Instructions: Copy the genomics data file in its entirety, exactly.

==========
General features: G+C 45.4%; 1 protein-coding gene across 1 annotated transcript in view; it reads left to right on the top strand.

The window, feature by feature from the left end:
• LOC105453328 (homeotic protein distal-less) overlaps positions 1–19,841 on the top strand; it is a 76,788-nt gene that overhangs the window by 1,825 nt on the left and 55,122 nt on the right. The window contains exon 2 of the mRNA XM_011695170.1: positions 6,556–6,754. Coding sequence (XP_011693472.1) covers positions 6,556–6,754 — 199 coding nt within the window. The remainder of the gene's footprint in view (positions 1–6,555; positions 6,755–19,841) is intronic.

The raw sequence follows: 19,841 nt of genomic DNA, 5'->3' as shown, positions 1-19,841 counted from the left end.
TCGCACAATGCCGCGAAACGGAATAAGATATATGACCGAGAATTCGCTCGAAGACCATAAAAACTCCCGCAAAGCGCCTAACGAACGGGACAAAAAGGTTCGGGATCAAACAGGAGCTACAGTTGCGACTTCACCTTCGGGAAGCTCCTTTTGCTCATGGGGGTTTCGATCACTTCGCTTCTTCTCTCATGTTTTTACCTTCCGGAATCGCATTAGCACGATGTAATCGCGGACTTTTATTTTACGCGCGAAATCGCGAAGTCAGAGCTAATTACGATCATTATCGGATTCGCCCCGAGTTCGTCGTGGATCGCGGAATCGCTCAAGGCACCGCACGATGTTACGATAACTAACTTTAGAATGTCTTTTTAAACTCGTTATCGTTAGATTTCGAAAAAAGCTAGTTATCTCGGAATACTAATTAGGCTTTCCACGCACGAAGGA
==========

General features: G+C 45.4%; 1 protein-coding gene across 1 annotated transcript in view; it reads left to right on the top strand.

The window, feature by feature from the left end:
• LOC105453328 (homeotic protein distal-less) overlaps positions 1–19,841 on the top strand; it is a 76,788-nt gene that overhangs the window by 1,825 nt on the left and 55,122 nt on the right. The window contains exon 2 of the mRNA XM_011695170.1: positions 6,556–6,754. Coding sequence (XP_011693472.1) covers positions 6,556–6,754 — 199 coding nt within the window. The remainder of the gene's footprint in view (positions 1–6,555; positions 6,755–19,841) is intronic.

The raw sequence follows: 19,841 nt of genomic DNA, 5'->3' as shown, positions 1-19,841 counted from the left end.
TCGCACAATGCCGCGAAACGGAATAAGATATATGACCGAGAATTCGCTCGAAGACCATAAAAACTCCCGCAAAGCGCCTAACGAACGGGACAAAAAGGTTCGGGATCAAACAGGAGCTACAGTTGCGACTTCACCTTCGGGAAGCTCCTTTTGCTCATGGGGGTTTCGATCACTTCGCTTCTTCTCTCATGTTTTTACCTTCCGGAATCGCATTAGCACGATGTAATCGCGGACTTTTATTTTACGCGCGAAATCGCGAAGTCAGAGCTAATTACGATCATTATCGGATTCGCCCCGAGTTCGTCGTGGATCGCGGAATCGCTCAAGGCACCGCACGATGTTACGATAACTAACTTTAGAATGTCTTTTTAAACTCGTTATCGTTAGATTTCGAAAAAAGCTAGTTATCTCGGAATACTAATTAGGCTTTCCACGCACGAAGGA